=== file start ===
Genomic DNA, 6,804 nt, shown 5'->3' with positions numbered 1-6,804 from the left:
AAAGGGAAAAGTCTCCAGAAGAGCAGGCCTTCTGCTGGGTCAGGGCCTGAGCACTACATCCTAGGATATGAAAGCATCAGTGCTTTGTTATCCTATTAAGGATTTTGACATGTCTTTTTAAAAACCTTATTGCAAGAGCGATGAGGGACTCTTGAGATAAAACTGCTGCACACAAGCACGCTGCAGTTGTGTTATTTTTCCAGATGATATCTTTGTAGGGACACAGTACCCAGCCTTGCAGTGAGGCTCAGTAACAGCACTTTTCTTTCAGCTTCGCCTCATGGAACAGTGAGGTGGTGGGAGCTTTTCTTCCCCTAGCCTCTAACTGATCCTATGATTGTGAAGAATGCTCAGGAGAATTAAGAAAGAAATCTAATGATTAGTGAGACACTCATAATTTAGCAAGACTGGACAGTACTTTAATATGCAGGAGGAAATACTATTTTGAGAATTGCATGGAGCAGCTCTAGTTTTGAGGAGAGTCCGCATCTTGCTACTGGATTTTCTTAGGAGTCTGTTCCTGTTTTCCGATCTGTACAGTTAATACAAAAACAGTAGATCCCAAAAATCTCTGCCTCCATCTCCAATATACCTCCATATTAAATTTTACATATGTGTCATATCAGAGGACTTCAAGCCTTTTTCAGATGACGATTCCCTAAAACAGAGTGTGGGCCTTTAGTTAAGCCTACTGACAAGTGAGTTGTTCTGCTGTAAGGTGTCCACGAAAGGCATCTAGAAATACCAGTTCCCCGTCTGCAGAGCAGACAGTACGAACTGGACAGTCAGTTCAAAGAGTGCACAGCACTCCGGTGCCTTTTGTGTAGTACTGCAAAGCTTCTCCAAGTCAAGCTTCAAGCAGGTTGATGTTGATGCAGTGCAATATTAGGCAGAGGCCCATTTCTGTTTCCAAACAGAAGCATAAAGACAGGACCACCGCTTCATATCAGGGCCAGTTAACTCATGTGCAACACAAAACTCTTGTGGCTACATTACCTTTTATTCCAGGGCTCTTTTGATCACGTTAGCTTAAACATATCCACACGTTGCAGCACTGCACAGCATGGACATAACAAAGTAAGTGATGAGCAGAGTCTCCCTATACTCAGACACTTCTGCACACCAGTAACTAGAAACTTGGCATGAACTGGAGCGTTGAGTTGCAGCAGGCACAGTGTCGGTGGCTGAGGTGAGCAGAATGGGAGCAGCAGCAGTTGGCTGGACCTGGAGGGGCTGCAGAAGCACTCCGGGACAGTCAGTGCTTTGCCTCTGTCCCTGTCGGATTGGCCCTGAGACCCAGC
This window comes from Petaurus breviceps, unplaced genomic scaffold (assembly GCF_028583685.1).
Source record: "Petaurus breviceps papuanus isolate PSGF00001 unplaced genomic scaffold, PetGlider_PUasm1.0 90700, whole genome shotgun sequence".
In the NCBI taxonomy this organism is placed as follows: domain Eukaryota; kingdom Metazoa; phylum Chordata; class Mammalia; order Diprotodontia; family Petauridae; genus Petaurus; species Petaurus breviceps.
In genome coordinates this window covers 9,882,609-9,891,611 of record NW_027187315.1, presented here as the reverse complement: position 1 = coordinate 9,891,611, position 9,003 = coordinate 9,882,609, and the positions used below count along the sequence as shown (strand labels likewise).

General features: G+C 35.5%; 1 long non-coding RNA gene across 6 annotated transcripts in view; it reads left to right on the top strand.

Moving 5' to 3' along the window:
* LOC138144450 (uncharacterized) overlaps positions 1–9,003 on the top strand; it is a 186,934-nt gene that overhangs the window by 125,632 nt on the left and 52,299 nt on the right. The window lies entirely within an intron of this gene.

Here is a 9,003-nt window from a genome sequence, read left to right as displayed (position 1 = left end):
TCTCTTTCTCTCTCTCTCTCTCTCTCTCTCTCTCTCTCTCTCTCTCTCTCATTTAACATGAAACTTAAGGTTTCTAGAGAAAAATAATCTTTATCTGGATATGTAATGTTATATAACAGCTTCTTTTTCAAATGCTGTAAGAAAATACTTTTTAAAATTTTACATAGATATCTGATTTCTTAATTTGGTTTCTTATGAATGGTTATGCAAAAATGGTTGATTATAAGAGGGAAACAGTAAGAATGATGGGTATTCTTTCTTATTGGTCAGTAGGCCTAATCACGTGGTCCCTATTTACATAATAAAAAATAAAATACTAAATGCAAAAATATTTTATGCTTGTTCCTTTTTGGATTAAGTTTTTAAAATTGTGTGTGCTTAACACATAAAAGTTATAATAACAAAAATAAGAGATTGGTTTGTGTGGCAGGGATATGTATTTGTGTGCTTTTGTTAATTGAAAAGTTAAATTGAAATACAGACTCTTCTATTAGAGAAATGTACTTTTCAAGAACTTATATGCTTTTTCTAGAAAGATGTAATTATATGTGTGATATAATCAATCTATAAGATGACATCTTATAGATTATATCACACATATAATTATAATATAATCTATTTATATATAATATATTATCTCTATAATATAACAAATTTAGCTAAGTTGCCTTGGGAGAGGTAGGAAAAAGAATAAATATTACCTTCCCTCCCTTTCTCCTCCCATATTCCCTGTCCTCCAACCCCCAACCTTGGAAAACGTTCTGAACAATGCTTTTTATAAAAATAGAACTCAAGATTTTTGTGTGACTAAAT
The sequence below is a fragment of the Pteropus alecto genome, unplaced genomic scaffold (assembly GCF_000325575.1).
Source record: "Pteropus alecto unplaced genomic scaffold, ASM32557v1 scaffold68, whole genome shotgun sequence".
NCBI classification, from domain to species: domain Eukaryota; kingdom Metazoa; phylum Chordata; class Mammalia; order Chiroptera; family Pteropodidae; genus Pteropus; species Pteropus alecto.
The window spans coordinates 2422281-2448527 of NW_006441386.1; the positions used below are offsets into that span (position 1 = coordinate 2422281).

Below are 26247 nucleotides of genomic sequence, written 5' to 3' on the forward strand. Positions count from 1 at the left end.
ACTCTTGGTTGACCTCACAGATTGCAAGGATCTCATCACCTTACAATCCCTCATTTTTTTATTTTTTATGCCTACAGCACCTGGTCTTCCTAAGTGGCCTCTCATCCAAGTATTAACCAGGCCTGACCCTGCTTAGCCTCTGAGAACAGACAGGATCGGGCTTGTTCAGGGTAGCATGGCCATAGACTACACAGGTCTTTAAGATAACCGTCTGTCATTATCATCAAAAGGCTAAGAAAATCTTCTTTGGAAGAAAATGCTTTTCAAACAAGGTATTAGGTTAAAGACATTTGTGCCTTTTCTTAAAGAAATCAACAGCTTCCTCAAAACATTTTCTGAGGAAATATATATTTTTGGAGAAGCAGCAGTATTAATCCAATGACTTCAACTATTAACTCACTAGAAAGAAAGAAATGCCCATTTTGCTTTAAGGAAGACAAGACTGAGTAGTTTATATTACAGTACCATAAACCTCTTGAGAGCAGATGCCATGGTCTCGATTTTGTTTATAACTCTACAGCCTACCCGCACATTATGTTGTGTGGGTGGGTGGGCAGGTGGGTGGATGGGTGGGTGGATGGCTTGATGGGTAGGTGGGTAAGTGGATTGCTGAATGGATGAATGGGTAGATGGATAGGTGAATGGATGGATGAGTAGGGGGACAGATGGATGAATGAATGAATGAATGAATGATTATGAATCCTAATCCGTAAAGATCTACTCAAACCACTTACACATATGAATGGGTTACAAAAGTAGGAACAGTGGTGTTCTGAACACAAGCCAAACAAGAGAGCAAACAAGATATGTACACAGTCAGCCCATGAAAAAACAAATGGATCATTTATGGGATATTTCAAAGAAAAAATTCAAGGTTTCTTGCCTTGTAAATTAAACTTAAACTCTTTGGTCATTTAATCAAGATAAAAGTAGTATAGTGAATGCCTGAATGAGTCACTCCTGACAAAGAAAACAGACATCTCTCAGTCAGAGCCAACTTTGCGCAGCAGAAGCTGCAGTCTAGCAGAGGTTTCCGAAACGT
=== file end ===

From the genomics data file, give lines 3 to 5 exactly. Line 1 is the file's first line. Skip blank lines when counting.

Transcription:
This window comes from Petaurus breviceps, unplaced genomic scaffold (assembly GCF_028583685.1).
Source record: "Petaurus breviceps papuanus isolate PSGF00001 unplaced genomic scaffold, PetGlider_PUasm1.0 90700, whole genome shotgun sequence".
In the NCBI taxonomy this organism is placed as follows: domain Eukaryota; kingdom Metazoa; phylum Chordata; class Mammalia; order Diprotodontia; family Petauridae; genus Petaurus; species Petaurus breviceps.